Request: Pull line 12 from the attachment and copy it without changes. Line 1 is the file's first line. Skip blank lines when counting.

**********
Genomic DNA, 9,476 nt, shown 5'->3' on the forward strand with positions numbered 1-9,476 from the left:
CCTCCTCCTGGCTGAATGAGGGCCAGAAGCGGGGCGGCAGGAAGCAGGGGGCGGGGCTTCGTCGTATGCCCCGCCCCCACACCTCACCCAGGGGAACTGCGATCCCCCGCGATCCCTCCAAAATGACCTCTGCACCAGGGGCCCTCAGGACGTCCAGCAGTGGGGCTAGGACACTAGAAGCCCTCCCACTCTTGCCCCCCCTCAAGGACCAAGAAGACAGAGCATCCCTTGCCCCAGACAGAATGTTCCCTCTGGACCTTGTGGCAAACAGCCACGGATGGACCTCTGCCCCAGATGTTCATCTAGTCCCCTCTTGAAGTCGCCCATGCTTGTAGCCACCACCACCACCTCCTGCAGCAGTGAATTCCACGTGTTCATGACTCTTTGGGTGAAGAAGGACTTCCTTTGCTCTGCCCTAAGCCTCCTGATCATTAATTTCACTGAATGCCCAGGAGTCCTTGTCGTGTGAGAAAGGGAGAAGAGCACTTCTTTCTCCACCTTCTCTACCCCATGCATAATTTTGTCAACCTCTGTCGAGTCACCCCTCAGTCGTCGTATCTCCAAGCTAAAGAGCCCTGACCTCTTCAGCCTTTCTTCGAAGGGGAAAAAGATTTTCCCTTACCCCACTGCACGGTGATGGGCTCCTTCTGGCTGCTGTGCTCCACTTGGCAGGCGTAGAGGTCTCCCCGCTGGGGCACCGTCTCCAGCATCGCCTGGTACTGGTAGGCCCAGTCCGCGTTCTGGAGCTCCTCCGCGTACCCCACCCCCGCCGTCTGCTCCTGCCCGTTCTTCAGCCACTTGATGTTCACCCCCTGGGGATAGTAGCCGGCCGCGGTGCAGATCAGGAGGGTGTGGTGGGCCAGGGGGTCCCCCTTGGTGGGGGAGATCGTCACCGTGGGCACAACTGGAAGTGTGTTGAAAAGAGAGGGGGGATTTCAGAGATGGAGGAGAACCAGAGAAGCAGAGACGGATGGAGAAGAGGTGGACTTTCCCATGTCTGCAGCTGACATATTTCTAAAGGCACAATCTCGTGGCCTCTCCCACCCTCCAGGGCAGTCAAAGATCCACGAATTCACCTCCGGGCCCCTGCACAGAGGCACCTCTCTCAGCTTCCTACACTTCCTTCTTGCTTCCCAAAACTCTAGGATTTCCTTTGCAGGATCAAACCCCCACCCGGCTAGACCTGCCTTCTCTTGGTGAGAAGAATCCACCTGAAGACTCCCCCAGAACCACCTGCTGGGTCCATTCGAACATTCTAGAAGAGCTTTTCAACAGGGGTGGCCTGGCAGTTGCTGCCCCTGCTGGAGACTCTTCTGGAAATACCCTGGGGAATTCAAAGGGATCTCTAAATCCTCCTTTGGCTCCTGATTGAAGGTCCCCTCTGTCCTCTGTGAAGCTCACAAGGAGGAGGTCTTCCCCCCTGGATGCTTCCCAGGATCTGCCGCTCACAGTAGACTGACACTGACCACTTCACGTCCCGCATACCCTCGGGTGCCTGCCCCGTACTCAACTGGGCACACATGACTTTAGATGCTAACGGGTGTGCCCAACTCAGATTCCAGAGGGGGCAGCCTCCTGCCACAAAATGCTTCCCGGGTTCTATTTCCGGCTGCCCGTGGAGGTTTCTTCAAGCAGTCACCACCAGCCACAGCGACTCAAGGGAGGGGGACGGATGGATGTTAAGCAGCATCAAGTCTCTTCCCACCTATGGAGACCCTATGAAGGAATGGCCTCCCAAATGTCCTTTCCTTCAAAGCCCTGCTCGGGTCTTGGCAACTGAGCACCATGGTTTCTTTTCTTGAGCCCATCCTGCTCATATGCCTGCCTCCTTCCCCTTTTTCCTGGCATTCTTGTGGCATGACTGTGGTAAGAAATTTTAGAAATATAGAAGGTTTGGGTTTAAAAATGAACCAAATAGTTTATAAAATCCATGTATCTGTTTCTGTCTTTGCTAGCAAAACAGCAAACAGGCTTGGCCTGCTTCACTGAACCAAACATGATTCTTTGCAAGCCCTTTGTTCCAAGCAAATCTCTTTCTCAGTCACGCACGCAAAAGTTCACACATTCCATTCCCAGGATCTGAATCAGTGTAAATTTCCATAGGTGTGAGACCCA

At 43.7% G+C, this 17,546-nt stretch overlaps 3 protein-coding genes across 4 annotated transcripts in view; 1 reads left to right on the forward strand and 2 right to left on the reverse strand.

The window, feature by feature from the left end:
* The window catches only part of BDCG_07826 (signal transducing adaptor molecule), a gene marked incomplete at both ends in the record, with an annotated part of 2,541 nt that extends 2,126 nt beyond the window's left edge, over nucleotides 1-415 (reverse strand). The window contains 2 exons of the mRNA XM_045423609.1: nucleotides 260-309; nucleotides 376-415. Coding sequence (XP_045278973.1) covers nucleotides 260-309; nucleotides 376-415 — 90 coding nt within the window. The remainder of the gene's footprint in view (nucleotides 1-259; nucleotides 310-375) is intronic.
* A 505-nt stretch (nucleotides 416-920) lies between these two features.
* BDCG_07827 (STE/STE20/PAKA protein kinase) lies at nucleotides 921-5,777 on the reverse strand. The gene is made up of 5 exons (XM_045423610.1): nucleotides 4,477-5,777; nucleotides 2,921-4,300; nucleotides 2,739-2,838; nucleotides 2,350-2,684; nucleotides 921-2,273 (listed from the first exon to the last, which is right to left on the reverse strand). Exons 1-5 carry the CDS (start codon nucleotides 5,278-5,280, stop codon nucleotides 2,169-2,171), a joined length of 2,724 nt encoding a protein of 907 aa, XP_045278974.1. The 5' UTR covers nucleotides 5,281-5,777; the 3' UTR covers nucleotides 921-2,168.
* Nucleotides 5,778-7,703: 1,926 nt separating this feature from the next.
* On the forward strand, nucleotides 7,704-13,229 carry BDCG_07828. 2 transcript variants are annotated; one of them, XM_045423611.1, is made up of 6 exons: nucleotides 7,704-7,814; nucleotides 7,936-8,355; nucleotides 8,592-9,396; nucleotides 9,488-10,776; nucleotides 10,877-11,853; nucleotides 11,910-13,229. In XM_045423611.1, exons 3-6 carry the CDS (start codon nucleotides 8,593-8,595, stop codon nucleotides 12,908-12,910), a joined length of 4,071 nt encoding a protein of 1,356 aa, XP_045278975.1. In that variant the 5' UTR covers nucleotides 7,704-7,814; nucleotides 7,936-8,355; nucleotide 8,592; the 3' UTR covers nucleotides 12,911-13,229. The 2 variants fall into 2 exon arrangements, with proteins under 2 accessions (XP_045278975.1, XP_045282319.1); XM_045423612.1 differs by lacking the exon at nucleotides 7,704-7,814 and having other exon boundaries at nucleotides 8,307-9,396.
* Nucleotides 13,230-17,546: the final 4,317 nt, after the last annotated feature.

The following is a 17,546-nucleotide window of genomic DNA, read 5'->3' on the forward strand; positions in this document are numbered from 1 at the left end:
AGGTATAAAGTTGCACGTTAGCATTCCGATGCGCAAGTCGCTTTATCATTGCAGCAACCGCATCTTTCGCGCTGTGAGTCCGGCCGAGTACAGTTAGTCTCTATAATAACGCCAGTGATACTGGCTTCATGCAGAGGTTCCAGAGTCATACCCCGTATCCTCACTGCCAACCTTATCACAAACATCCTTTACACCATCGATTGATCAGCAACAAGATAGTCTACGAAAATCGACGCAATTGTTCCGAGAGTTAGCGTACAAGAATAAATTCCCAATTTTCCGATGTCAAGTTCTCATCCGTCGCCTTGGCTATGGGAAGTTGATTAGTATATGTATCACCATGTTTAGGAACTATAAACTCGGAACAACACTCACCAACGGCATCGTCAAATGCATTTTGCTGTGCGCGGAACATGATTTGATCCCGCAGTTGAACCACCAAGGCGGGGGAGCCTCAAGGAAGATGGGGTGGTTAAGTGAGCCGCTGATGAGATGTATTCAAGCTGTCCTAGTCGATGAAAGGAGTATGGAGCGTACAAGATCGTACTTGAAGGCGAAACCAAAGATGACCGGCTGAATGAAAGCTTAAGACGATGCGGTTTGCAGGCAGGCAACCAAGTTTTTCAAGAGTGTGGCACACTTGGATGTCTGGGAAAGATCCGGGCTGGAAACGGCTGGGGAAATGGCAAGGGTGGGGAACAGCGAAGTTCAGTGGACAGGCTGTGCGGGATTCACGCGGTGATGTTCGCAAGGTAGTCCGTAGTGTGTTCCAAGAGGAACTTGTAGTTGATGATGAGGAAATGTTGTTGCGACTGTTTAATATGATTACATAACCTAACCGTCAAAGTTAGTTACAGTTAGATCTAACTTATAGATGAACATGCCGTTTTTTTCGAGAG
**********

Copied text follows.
AGGTATAAAGTTGCACGTTAGCATTCCGATGCGCAAGTCGCTTTATCATTGCAGCAACCGCATCTTTCGCGCTGTGAGTCCGGCCGAGTACAGTTAGTCTCTATAATAACGCCAGTGATACTGGCTTCATGCAGAGGTTCCAGAGTCATACCCCGTATCCTCACTGCCAACCTTATCACAAACATCCTTTACACCATCGATTGATCAGCAACAAGATAGTCTACGAAAATCGACGCAATTGTTCCGAGAGTTAGCGTACAAGAATAAATTCCCAATTTTCCGATGTCAAGTTCTCATCCGTCGCCTTGGCTATGGGAAGTTGATTAGTATATGTATCACCATGTTTAGGAACTATAAACTCGGAACAACACTCACCAACGGCATCGTCAAATGCATTTTGCTGTGCGCGGAACATGATTTGATCCCGCAGTTGAACCACCAAGGCGGGGGAGCCTCAAGGAAGATGGGGTGGTTAAGTGAGCCGCTGATGAGATGTATTCAAGCTGTCCTAGTCGATGAAAGGAGTATGGAGCGTACAAGATCGTACTTGAAGGCGAAACCAAAGATGACCGGCTGAATGAAAGCTTAAGACGATGCGGTTTGCAGGCAGGCAACCAAGTTTTTCAAGAGTGTGGCACACTTGGATGTCTGGGAAAGATCCGGGCTGGAAACGGCTGGGGAAATGGCAAGGGTGGGGAACAGCGAAGTTCAGTGGACAGGCTGTGCGGGATTCACGCGGTGATGTTCGCAAGGTAGTCCGTAGTGTGTTCCAAGAGGAACTTGTAGTTGATGATGAGGAAATGTTGTTGCGACTGTTTAATATGATTACATAACCTAACCGTCAAAGTTAGTTACAGTTAGATCTAACTTATAGATGAACATGCCGTTTTTTTCGAGAG